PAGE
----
# Reproducing an analog clock similar to the one provided by the ifsym package

## Situation

I was browsing The Comprehensive LATEX Symbol List looking for a simple analog clock in which I could use in a pamphlet. At some moment, I found an interesting entry (page 91):

I tried to use the \showclock macro in my document, but unfortunately a pdflatex run showed me the following error:

! Undefined control sequence.
l.10 \showclock{4}{50}


In my Linux box with TL2011, the very same attempt to call \showclock{4}{50} gets even worse, with no ifsym package available.

## Documentation

I tried to read the documentation, but texdoc ifsym lists only a German document, of which I only understand a few words - sadly. (Ich spreche kein Deutsch.) :( Anyway, the icon table in the end of the documentation gives me the idea of a possible font problem, like a missing indexing or reference.

## MWE

\documentclass{article}

\usepackage[utf8]{inputenc}
\usepackage[T1]{fontenc}
\usepackage{ifsym}

\begin{document}

\showclock{4}{50}

\end{document}


## Question

Is there any package with a similar command, say \clock{<hours>}{<minutes>}?

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I'm surprised you linked to the documentation on ctan, and not texdoc.net :) –  cmhughes Mar 26 '12 at 2:59
@cmhughes: Oops, my bad. :) –  Paulo Cereda Mar 26 '12 at 16:35
only because I know you co-created texdoc.net :) –  cmhughes Mar 26 '12 at 17:45

\documentclass{article}
\usepackage[clock]{ifsym}

\begin{document}
Il est minuit 45 : \showclock{0}{45}
\end{document}


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Wow. I feel so silly, I had no idea about providing a package option. Merci. :) –  Paulo Cereda Mar 25 '12 at 21:00

It seems the \showclock command becomes available if you activate it with a clock package option:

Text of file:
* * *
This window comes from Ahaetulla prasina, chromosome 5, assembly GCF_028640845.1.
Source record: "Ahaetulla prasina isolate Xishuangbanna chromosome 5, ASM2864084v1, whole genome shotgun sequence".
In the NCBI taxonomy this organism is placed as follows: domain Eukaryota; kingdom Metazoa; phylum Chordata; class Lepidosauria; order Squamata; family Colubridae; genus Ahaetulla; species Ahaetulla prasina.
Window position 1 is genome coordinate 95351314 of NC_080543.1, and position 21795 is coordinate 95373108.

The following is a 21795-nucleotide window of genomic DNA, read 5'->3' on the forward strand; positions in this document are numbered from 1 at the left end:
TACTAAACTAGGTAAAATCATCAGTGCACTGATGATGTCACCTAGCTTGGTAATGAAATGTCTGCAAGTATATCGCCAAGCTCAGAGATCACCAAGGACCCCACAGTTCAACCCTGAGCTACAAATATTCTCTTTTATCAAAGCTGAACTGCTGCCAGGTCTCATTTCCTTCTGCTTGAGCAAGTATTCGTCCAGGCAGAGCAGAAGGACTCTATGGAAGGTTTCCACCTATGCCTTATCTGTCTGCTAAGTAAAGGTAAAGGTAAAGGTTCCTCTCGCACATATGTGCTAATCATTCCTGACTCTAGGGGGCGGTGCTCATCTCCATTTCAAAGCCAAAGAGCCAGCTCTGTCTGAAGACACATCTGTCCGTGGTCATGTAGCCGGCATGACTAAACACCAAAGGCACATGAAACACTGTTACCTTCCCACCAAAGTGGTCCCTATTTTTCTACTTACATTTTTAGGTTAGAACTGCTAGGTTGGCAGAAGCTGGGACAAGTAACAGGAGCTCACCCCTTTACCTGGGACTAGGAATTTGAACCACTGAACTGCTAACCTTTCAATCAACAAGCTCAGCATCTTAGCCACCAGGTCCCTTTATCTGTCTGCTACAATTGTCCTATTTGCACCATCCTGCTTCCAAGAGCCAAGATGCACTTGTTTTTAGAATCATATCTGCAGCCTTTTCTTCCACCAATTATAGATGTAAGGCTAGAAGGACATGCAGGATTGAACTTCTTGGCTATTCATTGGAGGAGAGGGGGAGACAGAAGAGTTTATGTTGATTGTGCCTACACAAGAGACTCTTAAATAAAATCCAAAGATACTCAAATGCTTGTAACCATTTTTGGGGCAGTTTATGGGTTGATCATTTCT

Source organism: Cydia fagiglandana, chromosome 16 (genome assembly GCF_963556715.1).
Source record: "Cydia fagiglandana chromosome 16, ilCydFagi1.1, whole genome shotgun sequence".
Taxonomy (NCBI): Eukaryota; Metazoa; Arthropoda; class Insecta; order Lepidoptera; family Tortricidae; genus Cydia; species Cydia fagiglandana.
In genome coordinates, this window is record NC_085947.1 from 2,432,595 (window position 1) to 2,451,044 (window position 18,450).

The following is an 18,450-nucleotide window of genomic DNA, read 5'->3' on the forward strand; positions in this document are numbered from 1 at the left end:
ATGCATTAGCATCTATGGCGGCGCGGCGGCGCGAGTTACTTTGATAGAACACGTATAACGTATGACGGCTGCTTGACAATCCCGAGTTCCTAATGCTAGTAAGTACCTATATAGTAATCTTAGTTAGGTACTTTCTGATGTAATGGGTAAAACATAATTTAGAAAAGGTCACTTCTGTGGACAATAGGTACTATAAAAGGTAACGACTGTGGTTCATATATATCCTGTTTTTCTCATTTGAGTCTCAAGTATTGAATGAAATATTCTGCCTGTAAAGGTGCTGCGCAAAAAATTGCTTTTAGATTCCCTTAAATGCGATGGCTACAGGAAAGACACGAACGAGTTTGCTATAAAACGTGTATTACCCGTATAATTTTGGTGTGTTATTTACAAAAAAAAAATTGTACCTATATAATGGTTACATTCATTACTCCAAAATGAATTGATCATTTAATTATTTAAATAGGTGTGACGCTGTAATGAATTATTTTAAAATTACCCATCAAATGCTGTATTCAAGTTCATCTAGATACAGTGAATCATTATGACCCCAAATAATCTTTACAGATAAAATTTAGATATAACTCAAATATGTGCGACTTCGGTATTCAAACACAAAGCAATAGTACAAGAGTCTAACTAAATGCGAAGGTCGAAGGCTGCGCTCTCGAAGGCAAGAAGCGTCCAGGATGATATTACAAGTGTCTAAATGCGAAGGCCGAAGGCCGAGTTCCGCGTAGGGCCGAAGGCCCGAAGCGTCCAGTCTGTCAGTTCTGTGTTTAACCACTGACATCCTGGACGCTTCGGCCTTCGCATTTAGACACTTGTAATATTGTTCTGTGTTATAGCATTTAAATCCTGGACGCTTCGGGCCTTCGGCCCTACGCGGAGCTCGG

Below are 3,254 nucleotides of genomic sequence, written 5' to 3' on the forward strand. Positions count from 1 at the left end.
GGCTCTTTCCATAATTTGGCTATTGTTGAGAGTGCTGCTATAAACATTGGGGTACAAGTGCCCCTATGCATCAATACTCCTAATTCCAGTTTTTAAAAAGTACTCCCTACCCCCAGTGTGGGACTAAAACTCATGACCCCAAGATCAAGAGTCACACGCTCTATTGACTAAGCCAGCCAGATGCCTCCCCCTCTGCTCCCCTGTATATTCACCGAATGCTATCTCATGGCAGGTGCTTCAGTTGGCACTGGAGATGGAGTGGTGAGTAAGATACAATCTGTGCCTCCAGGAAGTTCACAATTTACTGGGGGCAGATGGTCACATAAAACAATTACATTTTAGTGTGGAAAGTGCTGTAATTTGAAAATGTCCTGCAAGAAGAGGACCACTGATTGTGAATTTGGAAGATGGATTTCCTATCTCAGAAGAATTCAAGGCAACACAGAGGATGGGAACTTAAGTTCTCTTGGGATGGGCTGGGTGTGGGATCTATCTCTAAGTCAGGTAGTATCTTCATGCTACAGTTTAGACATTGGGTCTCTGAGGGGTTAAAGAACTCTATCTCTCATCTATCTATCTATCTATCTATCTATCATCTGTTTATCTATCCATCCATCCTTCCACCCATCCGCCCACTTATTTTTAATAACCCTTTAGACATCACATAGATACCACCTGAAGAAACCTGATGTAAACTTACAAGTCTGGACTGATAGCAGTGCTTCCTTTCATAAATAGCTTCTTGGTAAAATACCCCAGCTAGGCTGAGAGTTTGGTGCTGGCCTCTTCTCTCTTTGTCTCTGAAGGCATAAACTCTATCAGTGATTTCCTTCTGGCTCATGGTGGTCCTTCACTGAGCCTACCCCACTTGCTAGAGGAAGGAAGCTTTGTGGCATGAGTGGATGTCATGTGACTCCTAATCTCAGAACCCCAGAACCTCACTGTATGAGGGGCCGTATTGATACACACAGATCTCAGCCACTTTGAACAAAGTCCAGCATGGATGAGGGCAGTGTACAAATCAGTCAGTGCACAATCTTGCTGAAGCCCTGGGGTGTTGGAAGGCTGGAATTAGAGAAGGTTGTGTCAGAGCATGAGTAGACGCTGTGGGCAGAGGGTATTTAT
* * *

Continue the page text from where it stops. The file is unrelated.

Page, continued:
\usepackage[clock]{ifsym}

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Thanks Stephan! I was really unaware of this option. I tried to figure out how to solve it, but it was in vain. :) –  Paulo Cereda Mar 25 '12 at 21:02

For completeness sake, I'll add a honorable mention to a similar package I found when trying to find a solution to my original question: the clock package. According to the documentation:

• The basic command available is \clock{<hours>}{<minutes>} which takes two arguments: hours and minutes. It does not matter whether the hours are given in a 12h or a 24h range; the TeX clock understands both.

• When saying \clocktime (without any argument) then the TeX clock will output the current system time at time of compilation.

• \ClockFrame: a boolean parameter and can be true or false. Saying \ClockFramefalse lets the border disappear, saying \ClockFrametrue lets the border appear.

• The parameter \ClockStyle takes a number between 0 and 3 where 0 stands for a clock with invisible dial.

A full MWE:

\documentclass{article}

\usepackage{clock}
\usepackage[clock]{ifsym}

\begin{document}

\ClockFramefalse\ClockStyle=0\clock{13}{10}
\ClockFramefalse\ClockStyle=1\clock{14}{22}
\ClockFramefalse\ClockStyle=2\clock{15}{48}
\ClockFramefalse\ClockStyle=3\clock{7}{50}

\ClockFrametrue\ClockStyle=0\clock{11}{32}
\ClockFrametrue\ClockStyle=1\clock{12}{0}
\ClockFrametrue\ClockStyle=2\clock{8}{9}
\ClockFrametrue\ClockStyle=3\clock{1}{15}

\end{document}


The previous code creates the following output:

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